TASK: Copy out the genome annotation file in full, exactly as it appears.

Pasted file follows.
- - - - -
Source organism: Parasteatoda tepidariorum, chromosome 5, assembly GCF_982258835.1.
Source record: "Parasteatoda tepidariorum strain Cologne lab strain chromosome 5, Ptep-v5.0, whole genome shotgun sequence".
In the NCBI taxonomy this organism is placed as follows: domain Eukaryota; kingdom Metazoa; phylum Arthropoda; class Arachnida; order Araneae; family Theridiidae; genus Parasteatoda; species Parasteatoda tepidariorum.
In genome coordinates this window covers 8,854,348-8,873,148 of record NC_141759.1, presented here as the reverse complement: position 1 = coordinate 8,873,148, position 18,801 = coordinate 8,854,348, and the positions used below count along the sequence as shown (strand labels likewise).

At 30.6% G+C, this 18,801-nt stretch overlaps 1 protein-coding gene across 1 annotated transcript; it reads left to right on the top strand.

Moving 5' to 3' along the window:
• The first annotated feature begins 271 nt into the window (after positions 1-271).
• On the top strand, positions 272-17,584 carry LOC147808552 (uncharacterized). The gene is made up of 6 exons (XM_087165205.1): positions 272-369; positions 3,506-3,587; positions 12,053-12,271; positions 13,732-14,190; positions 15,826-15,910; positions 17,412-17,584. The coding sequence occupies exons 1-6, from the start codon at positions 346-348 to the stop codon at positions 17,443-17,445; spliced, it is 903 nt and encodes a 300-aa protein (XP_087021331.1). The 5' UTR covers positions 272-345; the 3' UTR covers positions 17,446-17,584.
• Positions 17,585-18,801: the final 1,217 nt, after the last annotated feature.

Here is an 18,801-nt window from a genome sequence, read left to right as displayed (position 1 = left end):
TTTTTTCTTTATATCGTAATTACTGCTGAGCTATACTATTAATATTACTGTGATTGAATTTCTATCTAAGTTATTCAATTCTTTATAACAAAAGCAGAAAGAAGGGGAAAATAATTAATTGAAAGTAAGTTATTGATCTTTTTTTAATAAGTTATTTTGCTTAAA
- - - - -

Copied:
Source organism: Parasteatoda tepidariorum, chromosome 5, assembly GCF_982258835.1.
Source record: "Parasteatoda tepidariorum strain Cologne lab strain chromosome 5, Ptep-v5.0, whole genome shotgun sequence".
In the NCBI taxonomy this organism is placed as follows: domain Eukaryota; kingdom Metazoa; phylum Arthropoda; class Arachnida; order Araneae; family Theridiidae; genus Parasteatoda; species Parasteatoda tepidariorum.
In genome coordinates this window covers 8,854,348-8,873,148 of record NC_141759.1, presented here as the reverse complement: position 1 = coordinate 8,873,148, position 18,801 = coordinate 8,854,348, and the positions used below count along the sequence as shown (strand labels likewise).

At 30.6% G+C, this 18,801-nt stretch overlaps 1 protein-coding gene across 1 annotated transcript; it reads left to right on the top strand.

Moving 5' to 3' along the window:
• The first annotated feature begins 271 nt into the window (after positions 1-271).
• On the top strand, positions 272-17,584 carry LOC147808552 (uncharacterized). The gene is made up of 6 exons (XM_087165205.1): positions 272-369; positions 3,506-3,587; positions 12,053-12,271; positions 13,732-14,190; positions 15,826-15,910; positions 17,412-17,584. The coding sequence occupies exons 1-6, from the start codon at positions 346-348 to the stop codon at positions 17,443-17,445; spliced, it is 903 nt and encodes a 300-aa protein (XP_087021331.1). The 5' UTR covers positions 272-345; the 3' UTR covers positions 17,446-17,584.
• Positions 17,585-18,801: the final 1,217 nt, after the last annotated feature.

Here is an 18,801-nt window from a genome sequence, read left to right as displayed (position 1 = left end):
TTTTTTCTTTATATCGTAATTACTGCTGAGCTATACTATTAATATTACTGTGATTGAATTTCTATCTAAGTTATTCAATTCTTTATAACAAAAGCAGAAAGAAGGGGAAAATAATTAATTGAAAGTAAGTTATTGATCTTTTTTTAATAAGTTATTTTGCTTAAA